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Fast, Simple and Accurate Handwritten Digit Classification by Training Shallow Neural Network Classifiers with the ‘Extreme Learning Machine’ Algorithm

  • Mark D. McDonnell ,

    mark.mcdonnell@unisa.edu.au

    Affiliation Computational and Theoretical Neuroscience Laboratory, Institute for Telecommunications Research, School of Information Technology and Mathematical Sciences, University of South Australia, Mawson Lakes, SA 5095, Australia

  • Migel D. Tissera,

    Affiliation Computational and Theoretical Neuroscience Laboratory, Institute for Telecommunications Research, School of Information Technology and Mathematical Sciences, University of South Australia, Mawson Lakes, SA 5095, Australia

  • Tony Vladusich,

    Affiliation Computational and Theoretical Neuroscience Laboratory, Institute for Telecommunications Research, School of Information Technology and Mathematical Sciences, University of South Australia, Mawson Lakes, SA 5095, Australia

  • André van Schaik,

    Affiliation Biomedical Engineering and Neuroscience Group, The MARCS Institute, The University of Western Sydney, Penrith, NSW 2751, Australia

  • Jonathan Tapson

    Affiliation Biomedical Engineering and Neuroscience Group, The MARCS Institute, The University of Western Sydney, Penrith, NSW 2751, Australia

Fast, Simple and Accurate Handwritten Digit Classification by Training Shallow Neural Network Classifiers with the ‘Extreme Learning Machine’ Algorithm

  • Mark D. McDonnell, 
  • Migel D. Tissera, 
  • Tony Vladusich, 
  • André van Schaik, 
  • Jonathan Tapson
PLOS
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Abstract

Recent advances in training deep (multi-layer) architectures have inspired a renaissance in neural network use. For example, deep convolutional networks are becoming the default option for difficult tasks on large datasets, such as image and speech recognition. However, here we show that error rates below 1% on the MNIST handwritten digit benchmark can be replicated with shallow non-convolutional neural networks. This is achieved by training such networks using the ‘Extreme Learning Machine’ (ELM) approach, which also enables a very rapid training time (∼ 10 minutes). Adding distortions, as is common practise for MNIST, reduces error rates even further. Our methods are also shown to be capable of achieving less than 5.5% error rates on the NORB image database. To achieve these results, we introduce several enhancements to the standard ELM algorithm, which individually and in combination can significantly improve performance. The main innovation is to ensure each hidden-unit operates only on a randomly sized and positioned patch of each image. This form of random ‘receptive field’ sampling of the input ensures the input weight matrix is sparse, with about 90% of weights equal to zero. Furthermore, combining our methods with a small number of iterations of a single-batch backpropagation method can significantly reduce the number of hidden-units required to achieve a particular performance. Our close to state-of-the-art results for MNIST and NORB suggest that the ease of use and accuracy of the ELM algorithm for designing a single-hidden-layer neural network classifier should cause it to be given greater consideration either as a standalone method for simpler problems, or as the final classification stage in deep neural networks applied to more difficult problems.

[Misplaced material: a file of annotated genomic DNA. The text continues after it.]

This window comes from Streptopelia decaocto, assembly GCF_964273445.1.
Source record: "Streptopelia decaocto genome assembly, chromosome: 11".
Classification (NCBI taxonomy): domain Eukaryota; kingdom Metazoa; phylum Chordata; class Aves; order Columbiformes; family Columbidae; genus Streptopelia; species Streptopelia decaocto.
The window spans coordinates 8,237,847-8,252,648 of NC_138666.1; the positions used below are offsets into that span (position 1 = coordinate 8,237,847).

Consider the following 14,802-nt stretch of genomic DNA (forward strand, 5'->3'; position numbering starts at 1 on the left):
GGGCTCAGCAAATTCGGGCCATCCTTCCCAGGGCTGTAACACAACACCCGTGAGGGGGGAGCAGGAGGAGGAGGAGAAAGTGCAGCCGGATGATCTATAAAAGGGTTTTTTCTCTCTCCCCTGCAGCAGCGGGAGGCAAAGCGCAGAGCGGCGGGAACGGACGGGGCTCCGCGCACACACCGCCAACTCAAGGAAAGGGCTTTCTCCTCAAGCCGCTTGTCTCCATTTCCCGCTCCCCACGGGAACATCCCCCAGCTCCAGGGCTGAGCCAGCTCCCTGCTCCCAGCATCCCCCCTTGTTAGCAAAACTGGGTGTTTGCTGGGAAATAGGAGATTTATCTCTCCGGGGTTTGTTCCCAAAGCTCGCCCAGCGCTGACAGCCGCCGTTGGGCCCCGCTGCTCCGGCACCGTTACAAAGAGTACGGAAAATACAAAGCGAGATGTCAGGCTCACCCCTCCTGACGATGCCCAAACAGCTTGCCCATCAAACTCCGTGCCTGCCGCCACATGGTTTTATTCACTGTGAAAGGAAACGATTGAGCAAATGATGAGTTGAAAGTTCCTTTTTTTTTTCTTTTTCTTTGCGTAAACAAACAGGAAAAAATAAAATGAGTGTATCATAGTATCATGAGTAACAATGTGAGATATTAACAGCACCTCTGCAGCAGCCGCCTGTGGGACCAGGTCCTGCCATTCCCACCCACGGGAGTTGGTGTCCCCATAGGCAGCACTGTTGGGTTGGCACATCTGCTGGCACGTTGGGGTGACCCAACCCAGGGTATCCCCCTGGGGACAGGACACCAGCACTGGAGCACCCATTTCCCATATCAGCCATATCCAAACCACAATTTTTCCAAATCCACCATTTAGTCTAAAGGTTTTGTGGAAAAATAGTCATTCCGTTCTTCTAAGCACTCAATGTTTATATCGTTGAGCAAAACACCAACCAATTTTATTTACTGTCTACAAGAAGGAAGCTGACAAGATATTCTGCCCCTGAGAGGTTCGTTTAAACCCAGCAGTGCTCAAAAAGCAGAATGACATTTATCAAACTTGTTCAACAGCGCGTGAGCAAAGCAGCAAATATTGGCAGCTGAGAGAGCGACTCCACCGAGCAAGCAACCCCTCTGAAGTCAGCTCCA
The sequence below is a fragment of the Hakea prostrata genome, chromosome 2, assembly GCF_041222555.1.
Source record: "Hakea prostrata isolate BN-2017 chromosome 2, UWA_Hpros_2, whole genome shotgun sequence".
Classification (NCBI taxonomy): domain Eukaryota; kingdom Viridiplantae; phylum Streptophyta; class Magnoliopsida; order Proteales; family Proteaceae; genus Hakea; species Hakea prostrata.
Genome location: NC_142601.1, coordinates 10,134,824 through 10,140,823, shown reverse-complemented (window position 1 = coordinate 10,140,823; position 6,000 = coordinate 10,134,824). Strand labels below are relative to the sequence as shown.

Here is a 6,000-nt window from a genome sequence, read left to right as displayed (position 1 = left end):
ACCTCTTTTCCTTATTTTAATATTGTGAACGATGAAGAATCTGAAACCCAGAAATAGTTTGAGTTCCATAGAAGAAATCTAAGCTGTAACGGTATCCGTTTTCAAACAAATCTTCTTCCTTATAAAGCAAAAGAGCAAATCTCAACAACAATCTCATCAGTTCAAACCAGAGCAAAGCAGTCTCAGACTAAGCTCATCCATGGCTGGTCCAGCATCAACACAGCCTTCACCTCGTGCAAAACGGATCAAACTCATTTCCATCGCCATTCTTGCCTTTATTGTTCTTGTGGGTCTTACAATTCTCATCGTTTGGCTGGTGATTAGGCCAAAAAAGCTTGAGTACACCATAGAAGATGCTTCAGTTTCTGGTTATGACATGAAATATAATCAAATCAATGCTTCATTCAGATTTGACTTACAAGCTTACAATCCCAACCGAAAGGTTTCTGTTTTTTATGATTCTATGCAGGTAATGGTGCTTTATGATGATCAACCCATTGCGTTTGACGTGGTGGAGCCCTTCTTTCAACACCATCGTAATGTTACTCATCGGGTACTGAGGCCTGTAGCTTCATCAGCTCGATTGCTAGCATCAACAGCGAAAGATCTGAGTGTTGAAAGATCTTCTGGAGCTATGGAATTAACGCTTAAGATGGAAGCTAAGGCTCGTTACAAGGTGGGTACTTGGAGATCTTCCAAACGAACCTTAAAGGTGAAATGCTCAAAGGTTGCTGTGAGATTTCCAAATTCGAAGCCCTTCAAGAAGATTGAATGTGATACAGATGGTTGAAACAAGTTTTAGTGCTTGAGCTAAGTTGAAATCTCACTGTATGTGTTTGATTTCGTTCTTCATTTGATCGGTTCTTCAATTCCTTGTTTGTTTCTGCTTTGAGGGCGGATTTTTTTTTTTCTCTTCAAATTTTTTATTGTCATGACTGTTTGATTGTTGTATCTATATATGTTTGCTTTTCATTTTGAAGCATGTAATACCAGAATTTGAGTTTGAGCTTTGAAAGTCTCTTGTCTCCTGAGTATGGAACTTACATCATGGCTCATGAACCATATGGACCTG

Introduction

The current renaissance in the field of neural networks is a direct result of the success of various types of deep network in tackling difficult classification and regression problems on large datasets. It may be said to have been initiated by the development of Convolutional Neural Networks (CNN) by LeCun and colleagues in the late 1990s [1] and to have been given enormous impetus by the work of Hinton and colleagues on Deep Belief Networks (DBN) during the last decade [2]. It would be reasonable to say that deep networks are now considered to be a default option for machine learning on large datasets.

The initial excitement over CNN and DBN methods was triggered by their success on the MNIST handwritten digit recognition problem [1], which was for several years the standard benchmark problem for hard, large dataset machine learning. A high accuracy on MNIST is regarded as a basic requirement for credibility in a classification algorithm. Both CNN and DBN methods were notable, when first published, for posting the best results up to that respective time on the MNIST problem.

The standardised MNIST database consists of 70,000 images, each of size 28 by 28 greyscale pixels [3]. There is a standard set of 60,000 training images and a standard set of 10,000 test images, and numerous papers report results of new algorithms applied to these 10,000 test images, e.g. [1, 49].

In this report, we introduce variations of the Extreme Learning Machine algorithm [10] and report their performance on the MNIST test set. These results are equivalent or superior to the original results achieved by CNN and DBN on this problem, and are achieved with significantly lower network and training complexity. This poses the important question as to whether the ELM training algorithm should be a more popular choice for this type of problem, and a more commonplace algorithm as a first step in machine learning.